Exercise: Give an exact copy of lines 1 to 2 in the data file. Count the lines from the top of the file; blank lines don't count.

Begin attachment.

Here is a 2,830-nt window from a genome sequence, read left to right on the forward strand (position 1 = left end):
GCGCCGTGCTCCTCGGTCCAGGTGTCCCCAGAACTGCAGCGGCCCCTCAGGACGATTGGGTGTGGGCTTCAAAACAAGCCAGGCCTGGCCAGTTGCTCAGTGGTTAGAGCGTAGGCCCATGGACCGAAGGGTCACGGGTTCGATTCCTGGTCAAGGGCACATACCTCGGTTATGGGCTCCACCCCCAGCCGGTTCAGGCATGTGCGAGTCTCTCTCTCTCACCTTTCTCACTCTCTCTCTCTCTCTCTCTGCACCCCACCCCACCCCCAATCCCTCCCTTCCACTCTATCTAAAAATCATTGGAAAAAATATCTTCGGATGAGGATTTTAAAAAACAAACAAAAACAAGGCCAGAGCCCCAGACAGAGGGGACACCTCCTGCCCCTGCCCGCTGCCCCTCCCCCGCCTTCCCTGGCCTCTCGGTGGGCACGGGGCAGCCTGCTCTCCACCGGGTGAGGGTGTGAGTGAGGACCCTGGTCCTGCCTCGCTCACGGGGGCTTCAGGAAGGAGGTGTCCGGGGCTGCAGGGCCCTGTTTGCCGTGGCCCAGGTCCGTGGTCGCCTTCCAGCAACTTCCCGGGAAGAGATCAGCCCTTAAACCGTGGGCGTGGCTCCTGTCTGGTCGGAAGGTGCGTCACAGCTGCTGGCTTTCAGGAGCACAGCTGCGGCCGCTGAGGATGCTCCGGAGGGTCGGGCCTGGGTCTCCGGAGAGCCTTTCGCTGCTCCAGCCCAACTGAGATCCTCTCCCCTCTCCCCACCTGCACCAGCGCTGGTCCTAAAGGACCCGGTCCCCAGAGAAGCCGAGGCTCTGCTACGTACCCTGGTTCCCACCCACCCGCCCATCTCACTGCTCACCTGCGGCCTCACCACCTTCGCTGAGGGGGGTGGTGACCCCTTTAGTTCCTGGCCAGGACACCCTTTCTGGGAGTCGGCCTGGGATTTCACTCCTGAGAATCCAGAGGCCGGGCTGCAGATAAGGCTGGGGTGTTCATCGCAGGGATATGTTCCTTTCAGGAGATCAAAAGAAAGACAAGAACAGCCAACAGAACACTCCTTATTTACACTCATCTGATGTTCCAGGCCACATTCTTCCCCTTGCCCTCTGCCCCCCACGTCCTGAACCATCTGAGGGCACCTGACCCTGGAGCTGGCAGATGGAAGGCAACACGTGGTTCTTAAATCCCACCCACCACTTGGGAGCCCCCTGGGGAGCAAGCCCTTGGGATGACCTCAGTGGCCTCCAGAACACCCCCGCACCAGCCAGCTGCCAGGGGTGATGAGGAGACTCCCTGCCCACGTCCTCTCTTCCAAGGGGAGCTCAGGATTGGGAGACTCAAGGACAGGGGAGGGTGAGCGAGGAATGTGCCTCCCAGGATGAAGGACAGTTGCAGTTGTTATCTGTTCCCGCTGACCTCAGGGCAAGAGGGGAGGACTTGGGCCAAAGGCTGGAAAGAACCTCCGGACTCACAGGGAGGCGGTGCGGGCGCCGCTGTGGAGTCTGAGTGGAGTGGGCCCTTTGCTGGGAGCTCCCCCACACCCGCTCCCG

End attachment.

Here is a 2,830-nt window from a genome sequence, read left to right on the forward strand (position 1 = left end):
GCGCCGTGCTCCTCGGTCCAGGTGTCCCCAGAACTGCAGCGGCCCCTCAGGACGATTGGGTGTGGGCTTCAAAACAAGCCAGGCCTGGCCAGTTGCTCAGTGGTTAGAGCGTAGGCCCATGGACCGAAGGGTCACGGGTTCGATTCCTGGTCAAGGGCACATACCTCGGTTATGGGCTCCACCCCCAGCCGGTTCAGGCATGTGCGAGTCTCTCTCTCTCACCTTTCTCACTCTCTCTCTCTCTCTCTCTGCACCCCACCCCACCCCCAATCCCTCCCTTCCACTCTATCTAAAAATCATTGGAAAAAATATCTTCGGATGAGGATTTTAAAAAACAAACAAAAACAAGGCCAGAGCCCCAGACAGAGGGGACACCTCCTGCCCCTGCCCGCTGCCCCTCCCCCGCCTTCCCTGGCCTCTCGGTGGGCACGGGGCAGCCTGCTCTCCACCGGGTGAGGGTGTGAGTGAGGACCCTGGTCCTGCCTCGCTCACGGGGGCTTCAGGAAGGAGGTGTCCGGGGCTGCAGGGCCCTGTTTGCCGTGGCCCAGGTCCGTGGTCGCCTTCCAGCAACTTCCCGGGAAGAGATCAGCCCTTAAACCGTGGGCGTGGCTCCTGTCTGGTCGGAAGGTGCGTCACAGCTGCTGGCTTTCAGGAGCACAGCTGCGGCCGCTGAGGATGCTCCGGAGGGTCGGGCCTGGGTCTCCGGAGAGCCTTTCGCTGCTCCAGCCCAACTGAGATCCTCTCCCCTCTCCCCACCTGCACCAGCGCTGGTCCTAAAGGACCCGGTCCCCAGAGAAGCCGAGGCTCTGCTACGTACCCTGGTTCCCACCCACCCGCCCATCTCACTGCTCACCTGCGGCCTCACCACCTTCGCTGAGGGGGGTGGTGACCCCTTTAGTTCCTGGCCAGGACACCCTTTCTGGGAGTCGGCCTGGGATTTCACTCCTGAGAATCCAGAGGCCGGGCTGCAGATAAGGCTGGGGTGTTCATCGCAGGGATATGTTCCTTTCAGGAGATCAAAAGAAAGACAAGAACAGCCAACAGAACACTCCTTATTTACACTCATCTGATGTTCCAGGCCACATTCTTCCCCTTGCCCTCTGCCCCCCACGTCCTGAACCATCTGAGGGCACCTGACCCTGGAGCTGGCAGATGGAAGGCAACACGTGGTTCTTAAATCCCACCCACCACTTGGGAGCCCCCTGGGGAGCAAGCCCTTGGGATGACCTCAGTGGCCTCCAGAACACCCCCGCACCAGCCAGCTGCCAGGGGTGATGAGGAGACTCCCTGCCCACGTCCTCTCTTCCAAGGGGAGCTCAGGATTGGGAGACTCAAGGACAGGGGAGGGTGAGCGAGGAATGTGCCTCCCAGGATGAAGGACAGTTGCAGTTGTTATCTGTTCCCGCTGACCTCAGGGCAAGAGGGGAGGACTTGGGCCAAAGGCTGGAAAGAACCTCCGGACTCACAGGGAGGCGGTGCGGGCGCCGCTGTGGAGTCTGAGTGGAGTGGGCCCTTTGCTGGGAGCTCCCCCACACCCGCTCCCG